Composite Images

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December 2005
Holiday Greetings, from Spain’s Royal Family
Unable to gather for a photo shoot, the Spanish royal family instead digitally assembled for its Christmas holiday photo.
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March 2005
Martha’s Last Laugh
Newsweek indicated nowhere on the cover that this shot was actually a composite image of Martha Stewart's head pasted onto a model's body.
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Appeared online in early January 2005
Tsunami Seen From a High-Rise
This photo supposedly showed a scene from the devastating Asian tsunami of December 2004, but the city in the picture is Antofagasta, Chile.
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First posted online September 11, 2004
Home Computer of the Future
Popular Science magazine did not publish this image in 1954, predicting that it was what a home computer would look like fifty years in the future.
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Circulating online since early 2004
Giant Human Skeleton
Despite what this photo appears to show, archaeologists did not unearth a giant human skeleton in Saudi Arabia.
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Circulating online since Feb 2004
Hanoi John
Not only had Fonda not shared the stage with Kerry, she hadn’t even attended the rally shown here.
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Found online in 2003
Manitoba Home Security
A digital composite makes it appear that polar bears are relaxing outside someone's house.
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Created March 29, 2003.
British Soldier in Basra
This digital composite slipped past the editors of the LA Times and ran on the paper's front page.
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Circulating online since September 2001.
Tourist Guy
Created by a Hungarian man as a bit of dark humor to share with his friends, this photo became one of the most widely viewed images online in the weeks after 9/11.
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Circulating online since Aug 2001
Helicopter Shark
Despite what this photo shows, a Great White shark has never attacked a helicopter in San Francisco Bay.
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The Tip of the Iceberg
Photographer Ralph Clevenger created this image in 1999 by compositing together several different photos. He intended it as an art photo and never presented it otherwise. But around 2001, it began to circulate online with a false caption claiming it was a shot taken by a "Rig Manager for Global Marine Drilling in St. Johns, Newfoundland" and that "They actually have to divert the path of these things away from the rig by towing them with ships!"
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September 2000
Cut-and-Paste Diversity
University of Wisconsin-Madison officials pasted a black student's face into a crowd scene that appeared on the cover of the undergraduate application brochure (left). After the student newspaper revealed the alteration, embarrassed university officials explained they had wanted to highlight the campus's racial diversity, but had been unable to find a suitable photo. So they created one. The university subsequently attempted to recall all the brochures.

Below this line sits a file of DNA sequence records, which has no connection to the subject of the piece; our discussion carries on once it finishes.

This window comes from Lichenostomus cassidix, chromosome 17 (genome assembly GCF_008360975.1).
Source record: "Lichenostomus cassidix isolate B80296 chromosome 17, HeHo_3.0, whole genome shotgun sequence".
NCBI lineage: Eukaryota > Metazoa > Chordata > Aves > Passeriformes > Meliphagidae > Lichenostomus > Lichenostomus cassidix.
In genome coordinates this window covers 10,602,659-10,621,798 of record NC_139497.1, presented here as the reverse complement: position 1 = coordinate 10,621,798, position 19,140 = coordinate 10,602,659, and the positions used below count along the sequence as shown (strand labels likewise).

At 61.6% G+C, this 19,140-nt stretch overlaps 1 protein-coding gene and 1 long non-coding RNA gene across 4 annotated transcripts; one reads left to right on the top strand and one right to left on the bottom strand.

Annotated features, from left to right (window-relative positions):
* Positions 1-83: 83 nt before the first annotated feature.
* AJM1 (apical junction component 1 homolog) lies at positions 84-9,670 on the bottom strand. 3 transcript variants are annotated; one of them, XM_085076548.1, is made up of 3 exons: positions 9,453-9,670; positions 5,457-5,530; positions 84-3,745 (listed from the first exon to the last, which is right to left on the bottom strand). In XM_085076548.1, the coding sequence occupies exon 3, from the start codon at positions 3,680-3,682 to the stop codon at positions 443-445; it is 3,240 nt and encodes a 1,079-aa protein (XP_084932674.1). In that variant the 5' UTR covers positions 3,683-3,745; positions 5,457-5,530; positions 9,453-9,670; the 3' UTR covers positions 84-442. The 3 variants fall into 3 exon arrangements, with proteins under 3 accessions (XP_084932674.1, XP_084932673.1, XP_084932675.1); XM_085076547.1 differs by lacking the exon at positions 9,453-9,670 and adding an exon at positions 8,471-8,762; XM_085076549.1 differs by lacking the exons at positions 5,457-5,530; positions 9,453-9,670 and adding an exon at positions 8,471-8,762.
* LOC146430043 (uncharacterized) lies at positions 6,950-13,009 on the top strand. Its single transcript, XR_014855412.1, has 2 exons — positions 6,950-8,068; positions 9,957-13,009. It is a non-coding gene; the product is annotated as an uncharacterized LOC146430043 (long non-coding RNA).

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Mar 1997 issue of Los Angeles magazine
Tootsie Redressed
Dustin Hoffman sued Los Angeles magazine for $5 million on account of this photo of his head pasted onto the body of a model wearing a silk gown.
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Feb 16, 1994
Fire on Ice
Harding and Kerrigan were seen skating together on this Newsday cover, but the scene never occurred in real life.
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July 1992
White Hot Mama
Ann Richards, governor of Texas, appeared on the cover of Texas Monthly in a "Bad Girl" pose astride a white-and-chrome Harley-Davidson. But Richards hadn't posed for the photo because she was unable to schedule time for a photoshoot. Texas Monthly created the shot by combining a stock photo of her head with a picture of a model. Richards later said that she loved the photo.
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August 26, 1989
Oprah’s Head Transplant
Oprah Winfrey appeared on the cover of TV Guide (left) lounging in a gauzy dress on top of a pile of money. She looked glamorous, but only the head belonged to her. The body came from a 1979 publicity shot of Ann-Margret (right) taken for a Rockette special.
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Dr. Schweitzer in the Congo
More than thirty years after its initial publication, this famous photo by W. Eugene Smith was discovered to be two photos composited together.
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The Tydings Affair
As payback for a political slight, the staff of Sen. Joseph McCarthy created a photo that appeared to show Sen. Millard Tydings (right) chatting with the head of the American Communist Party (left) — although in reality the two men had not met. They released the photo shortly before a 1950 senate race in which Tydings was running, and it is believed to have contributed to Tydings' defeat in that election.
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